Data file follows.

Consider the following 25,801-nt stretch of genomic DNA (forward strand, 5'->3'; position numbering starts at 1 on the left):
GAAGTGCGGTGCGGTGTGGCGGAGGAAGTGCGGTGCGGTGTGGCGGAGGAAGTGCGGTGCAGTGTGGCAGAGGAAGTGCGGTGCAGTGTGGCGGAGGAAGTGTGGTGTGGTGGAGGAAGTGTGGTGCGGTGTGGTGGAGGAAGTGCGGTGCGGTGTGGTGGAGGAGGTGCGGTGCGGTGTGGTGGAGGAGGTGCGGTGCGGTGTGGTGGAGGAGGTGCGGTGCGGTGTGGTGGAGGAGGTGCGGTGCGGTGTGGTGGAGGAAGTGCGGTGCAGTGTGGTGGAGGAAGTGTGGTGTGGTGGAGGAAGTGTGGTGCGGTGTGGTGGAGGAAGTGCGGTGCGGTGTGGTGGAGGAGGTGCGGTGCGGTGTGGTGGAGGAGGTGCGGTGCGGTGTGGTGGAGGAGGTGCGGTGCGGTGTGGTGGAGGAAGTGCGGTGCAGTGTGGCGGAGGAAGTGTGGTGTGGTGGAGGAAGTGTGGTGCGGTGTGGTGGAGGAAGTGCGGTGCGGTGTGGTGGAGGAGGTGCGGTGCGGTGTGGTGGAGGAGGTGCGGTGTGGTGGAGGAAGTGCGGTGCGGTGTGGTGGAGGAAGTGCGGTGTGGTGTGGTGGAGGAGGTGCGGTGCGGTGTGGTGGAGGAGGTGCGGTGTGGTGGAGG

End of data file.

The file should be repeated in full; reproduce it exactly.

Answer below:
Consider the following 25,801-nt stretch of genomic DNA (forward strand, 5'->3'; position numbering starts at 1 on the left):
GAAGTGCGGTGCGGTGTGGCGGAGGAAGTGCGGTGCGGTGTGGCGGAGGAAGTGCGGTGCAGTGTGGCAGAGGAAGTGCGGTGCAGTGTGGCGGAGGAAGTGTGGTGTGGTGGAGGAAGTGTGGTGCGGTGTGGTGGAGGAAGTGCGGTGCGGTGTGGTGGAGGAGGTGCGGTGCGGTGTGGTGGAGGAGGTGCGGTGCGGTGTGGTGGAGGAGGTGCGGTGCGGTGTGGTGGAGGAGGTGCGGTGCGGTGTGGTGGAGGAAGTGCGGTGCAGTGTGGTGGAGGAAGTGTGGTGTGGTGGAGGAAGTGTGGTGCGGTGTGGTGGAGGAAGTGCGGTGCGGTGTGGTGGAGGAGGTGCGGTGCGGTGTGGTGGAGGAGGTGCGGTGCGGTGTGGTGGAGGAGGTGCGGTGCGGTGTGGTGGAGGAAGTGCGGTGCAGTGTGGCGGAGGAAGTGTGGTGTGGTGGAGGAAGTGTGGTGCGGTGTGGTGGAGGAAGTGCGGTGCGGTGTGGTGGAGGAGGTGCGGTGCGGTGTGGTGGAGGAGGTGCGGTGTGGTGGAGGAAGTGCGGTGCGGTGTGGTGGAGGAAGTGCGGTGTGGTGTGGTGGAGGAGGTGCGGTGCGGTGTGGTGGAGGAGGTGCGGTGTGGTGGAGG